Did you know that fairy tales like "Beauty and the Beast," "Rumpelstiltskin," and "The Smith and the Devil" may have originated 4,000 to 6,000 years ago? Scholars think so.
One fairy tale researcher, Dr. Jamie Tehrani, says that these stories “have been told since before even English, French, and Italian existed. They were probably told in an extinct Indo-European language.” Yet they’re still enchanting children today. And the modern incarnation of the fairy tale—the genre of fantasy fiction—has become a behemoth in the world of contemporary literature, for children and adults alike.
What can possibly account for the endurance and continuing resonance of fairy tales and fantasy? What is the unique power of this type of fiction?
Fantasy takes spiritual realities and makes them physical. Nowhere besides fantasy (at least traditional fantasy) can we find in such a clear-cut manner the difference between good and evil, truth and falsehood, honor and ignominy. The villains in fantasy, such as a dragon or a dark sorcerer, are embodiments of evil itself. Traditionally, they are not complex characters with conflicting motivations. They are evil, pure and simple, because they stand for forces that are utterly corrupt, such as sin, temptation, or the demonic. True fantasy is highly moral in character.
This is not to say that fairy tales are, necessarily, mere allegory. And, in fact, I think the best ones are not. The two great fantasy masters, C.S. Lewis and J.R.R. Tolkien, took differing approaches to this issue. Lewis’s fiction was marked by obvious parallels to Christianity, while Tolkien intentionally avoided allegory in his writing, though he did call “The Lord of the Rings” a “fundamentally religious and Catholic work.”
I think a better term than allegory is perhaps “echo.” Fantasy echoes and dramatizes the spiritual and moral struggles that all of us face in life. Monsters and spells, quests and true love—these things are real, perhaps the most real things in life. Each of us fights monsters: depression, poverty, illness, our own sins, injustice, loss, the daily grind, whatever it may be. Each of us encounters spells (both good and bad): the pull of a drug, the enchantment of music, the stillness of a softly settling evening, and the mysterious processes and powers of nature. Each of us faces desperate quests: the career we are chasing, the people we are trying to save, the person we are trying to become—and there are countless dangers that could draw us away from our quests. And there is love. We may not be able to bring a princess back to life through a kiss, but we can raise someone out of despair by showing them our love and kindness. Heroes are no fantasy.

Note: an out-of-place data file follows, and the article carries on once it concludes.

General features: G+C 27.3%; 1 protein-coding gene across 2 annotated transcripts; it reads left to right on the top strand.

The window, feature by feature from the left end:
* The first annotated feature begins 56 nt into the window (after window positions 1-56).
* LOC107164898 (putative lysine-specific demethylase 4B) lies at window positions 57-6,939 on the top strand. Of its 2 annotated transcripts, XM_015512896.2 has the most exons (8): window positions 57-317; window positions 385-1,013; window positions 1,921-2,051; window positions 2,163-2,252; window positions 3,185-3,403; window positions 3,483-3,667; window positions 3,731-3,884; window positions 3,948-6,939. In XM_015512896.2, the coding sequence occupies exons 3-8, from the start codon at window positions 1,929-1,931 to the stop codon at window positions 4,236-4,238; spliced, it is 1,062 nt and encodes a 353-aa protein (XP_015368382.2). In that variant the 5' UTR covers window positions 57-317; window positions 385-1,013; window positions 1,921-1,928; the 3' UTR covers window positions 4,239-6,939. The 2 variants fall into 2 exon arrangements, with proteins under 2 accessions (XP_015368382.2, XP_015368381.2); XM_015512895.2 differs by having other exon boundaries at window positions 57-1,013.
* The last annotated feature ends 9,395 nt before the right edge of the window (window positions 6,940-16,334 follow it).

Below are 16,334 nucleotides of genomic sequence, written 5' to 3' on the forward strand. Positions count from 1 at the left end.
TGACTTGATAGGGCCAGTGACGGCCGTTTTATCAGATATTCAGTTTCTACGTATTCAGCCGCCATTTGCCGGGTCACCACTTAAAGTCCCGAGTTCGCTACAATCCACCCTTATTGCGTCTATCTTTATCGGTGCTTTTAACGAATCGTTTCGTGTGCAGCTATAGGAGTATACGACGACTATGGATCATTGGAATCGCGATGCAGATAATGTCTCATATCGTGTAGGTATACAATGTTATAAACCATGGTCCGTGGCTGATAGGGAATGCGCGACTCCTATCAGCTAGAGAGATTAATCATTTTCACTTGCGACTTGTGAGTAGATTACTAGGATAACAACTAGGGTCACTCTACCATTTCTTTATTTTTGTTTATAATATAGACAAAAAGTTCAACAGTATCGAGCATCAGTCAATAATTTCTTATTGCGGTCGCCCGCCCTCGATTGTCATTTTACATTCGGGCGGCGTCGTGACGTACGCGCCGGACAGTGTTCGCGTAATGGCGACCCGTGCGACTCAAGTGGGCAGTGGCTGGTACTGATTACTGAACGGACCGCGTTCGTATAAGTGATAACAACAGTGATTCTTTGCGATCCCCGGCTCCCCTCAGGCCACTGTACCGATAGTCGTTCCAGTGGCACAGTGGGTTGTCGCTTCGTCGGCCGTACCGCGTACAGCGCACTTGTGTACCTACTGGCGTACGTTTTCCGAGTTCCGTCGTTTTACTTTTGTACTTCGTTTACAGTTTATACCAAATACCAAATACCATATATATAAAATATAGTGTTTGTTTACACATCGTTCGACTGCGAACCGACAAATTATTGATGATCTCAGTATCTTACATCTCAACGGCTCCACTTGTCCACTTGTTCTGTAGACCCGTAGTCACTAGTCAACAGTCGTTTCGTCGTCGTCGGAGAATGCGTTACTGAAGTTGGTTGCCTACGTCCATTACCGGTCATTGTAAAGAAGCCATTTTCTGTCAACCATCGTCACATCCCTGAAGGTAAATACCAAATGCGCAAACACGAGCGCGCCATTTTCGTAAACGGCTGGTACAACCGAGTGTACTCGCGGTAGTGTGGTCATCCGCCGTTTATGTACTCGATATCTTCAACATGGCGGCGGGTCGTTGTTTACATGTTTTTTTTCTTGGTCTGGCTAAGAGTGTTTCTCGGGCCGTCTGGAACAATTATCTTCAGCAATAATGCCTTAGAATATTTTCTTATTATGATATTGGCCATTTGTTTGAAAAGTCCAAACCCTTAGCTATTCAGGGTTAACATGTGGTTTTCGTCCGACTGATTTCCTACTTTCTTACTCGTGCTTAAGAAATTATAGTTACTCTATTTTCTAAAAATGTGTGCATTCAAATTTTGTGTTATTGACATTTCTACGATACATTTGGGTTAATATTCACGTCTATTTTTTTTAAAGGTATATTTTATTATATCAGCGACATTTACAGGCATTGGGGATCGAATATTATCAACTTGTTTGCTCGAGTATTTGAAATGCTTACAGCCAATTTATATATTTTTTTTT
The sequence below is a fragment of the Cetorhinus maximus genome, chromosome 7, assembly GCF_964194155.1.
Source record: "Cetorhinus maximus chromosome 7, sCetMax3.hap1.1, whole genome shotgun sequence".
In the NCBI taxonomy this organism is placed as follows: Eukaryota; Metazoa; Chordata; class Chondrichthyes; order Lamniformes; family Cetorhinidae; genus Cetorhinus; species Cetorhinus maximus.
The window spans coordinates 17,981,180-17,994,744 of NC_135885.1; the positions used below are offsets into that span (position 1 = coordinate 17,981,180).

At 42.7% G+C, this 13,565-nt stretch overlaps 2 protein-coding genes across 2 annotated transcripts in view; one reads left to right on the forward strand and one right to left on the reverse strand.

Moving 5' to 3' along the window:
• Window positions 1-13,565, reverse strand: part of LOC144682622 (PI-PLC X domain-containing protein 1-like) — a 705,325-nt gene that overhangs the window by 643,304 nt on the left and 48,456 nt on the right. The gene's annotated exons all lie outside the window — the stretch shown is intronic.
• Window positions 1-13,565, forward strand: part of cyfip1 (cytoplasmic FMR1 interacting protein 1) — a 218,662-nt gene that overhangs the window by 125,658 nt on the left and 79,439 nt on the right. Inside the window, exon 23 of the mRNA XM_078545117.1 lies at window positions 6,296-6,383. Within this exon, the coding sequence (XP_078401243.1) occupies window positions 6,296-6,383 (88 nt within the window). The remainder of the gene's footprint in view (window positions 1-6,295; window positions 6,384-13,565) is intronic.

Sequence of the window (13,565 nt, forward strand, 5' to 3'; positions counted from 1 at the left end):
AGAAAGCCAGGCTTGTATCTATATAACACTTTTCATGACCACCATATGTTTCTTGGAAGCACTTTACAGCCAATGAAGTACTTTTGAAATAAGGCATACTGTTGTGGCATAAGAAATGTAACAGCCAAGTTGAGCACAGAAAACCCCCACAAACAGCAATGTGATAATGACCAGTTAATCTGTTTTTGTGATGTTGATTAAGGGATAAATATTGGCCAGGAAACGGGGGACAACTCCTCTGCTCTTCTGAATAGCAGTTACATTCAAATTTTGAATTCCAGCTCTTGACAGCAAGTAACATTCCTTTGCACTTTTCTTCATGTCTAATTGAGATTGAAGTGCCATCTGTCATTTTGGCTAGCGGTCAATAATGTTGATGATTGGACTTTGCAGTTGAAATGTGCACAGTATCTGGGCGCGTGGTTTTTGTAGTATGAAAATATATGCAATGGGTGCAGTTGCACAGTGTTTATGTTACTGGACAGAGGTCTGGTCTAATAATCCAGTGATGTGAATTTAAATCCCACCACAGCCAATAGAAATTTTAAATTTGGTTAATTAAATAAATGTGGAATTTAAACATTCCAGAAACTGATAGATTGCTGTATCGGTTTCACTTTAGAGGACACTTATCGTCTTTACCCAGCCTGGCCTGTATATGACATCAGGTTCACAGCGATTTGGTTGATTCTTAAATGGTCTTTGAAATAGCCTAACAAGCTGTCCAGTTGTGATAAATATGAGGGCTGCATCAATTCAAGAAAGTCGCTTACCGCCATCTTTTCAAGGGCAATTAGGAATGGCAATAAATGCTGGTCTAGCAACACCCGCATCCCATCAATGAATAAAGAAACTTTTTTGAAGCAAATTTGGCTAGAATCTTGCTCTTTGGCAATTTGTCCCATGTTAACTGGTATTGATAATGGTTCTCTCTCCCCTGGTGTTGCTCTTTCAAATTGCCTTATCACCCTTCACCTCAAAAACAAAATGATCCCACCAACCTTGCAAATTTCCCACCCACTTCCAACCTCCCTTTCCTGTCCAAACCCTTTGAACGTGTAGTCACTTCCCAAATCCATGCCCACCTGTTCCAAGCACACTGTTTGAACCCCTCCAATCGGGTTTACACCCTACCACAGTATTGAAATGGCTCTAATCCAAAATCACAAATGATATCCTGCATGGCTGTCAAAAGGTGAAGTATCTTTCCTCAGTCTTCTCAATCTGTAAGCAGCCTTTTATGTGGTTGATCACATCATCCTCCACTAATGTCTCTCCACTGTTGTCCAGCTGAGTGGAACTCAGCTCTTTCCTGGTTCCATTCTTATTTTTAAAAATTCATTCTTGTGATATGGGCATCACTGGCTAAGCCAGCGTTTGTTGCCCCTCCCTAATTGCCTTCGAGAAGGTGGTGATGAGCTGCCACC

And so the importance of fantasy, which reflects the presence of these wonders in our world and touches our spiritual nature, is very real and very personal. C.S. Lewis put it this way in a letter to Miss Matthews: “I’ve never met Orcs or Ents or Elves-but the feel of it, the sense of a huge past, of lowering danger, of heroic tasks achieved by the most apparently unheroic people, of distance, vastness, strangeness, homeliness (all blended together) is so exactly what living feels like to me.”
The Enchanted World
At the same time that a fairy tale makes moral and spiritual struggles physical, it—paradoxically —takes physical realities and spiritualizes or enchants them. The point of reading fantasy is not to escape into a dream realm in order to distance ourselves from reality. Rather, we read fantasy in order to return to this world with purified eyes that allow us to see everyday things for the wonders that they really are, realities full of meaning, beauty, and magic. J.R.R. Tolkien makes this point in his famous essay, “On Fairy Stories”:
And actually fairy-stories deal largely, or (the better ones) mainly, with simple or fundamental things, untouched by Fantasy, but these simplicities are made all the more luminous by their setting. … It was in fairy-stories that I first divined the potency of the words, and the wonder of the things, such as stone, and wood, and iron; tree and grass; house and fire; bread and wine.
G.K. Chesterton echoes these sentiments in his reflections on George MacDonald’s fantasy novel, “The Princess and the Goblin,” which, he says, “made a difference to my whole existence [by showing] how near both the best and the worst things are to us from the first ... and making all the ordinary staircases and doors and windows into magical things.” He goes on to say that the novel is “the most real, the most realistic, in the exact sense of the phrase the most like life.”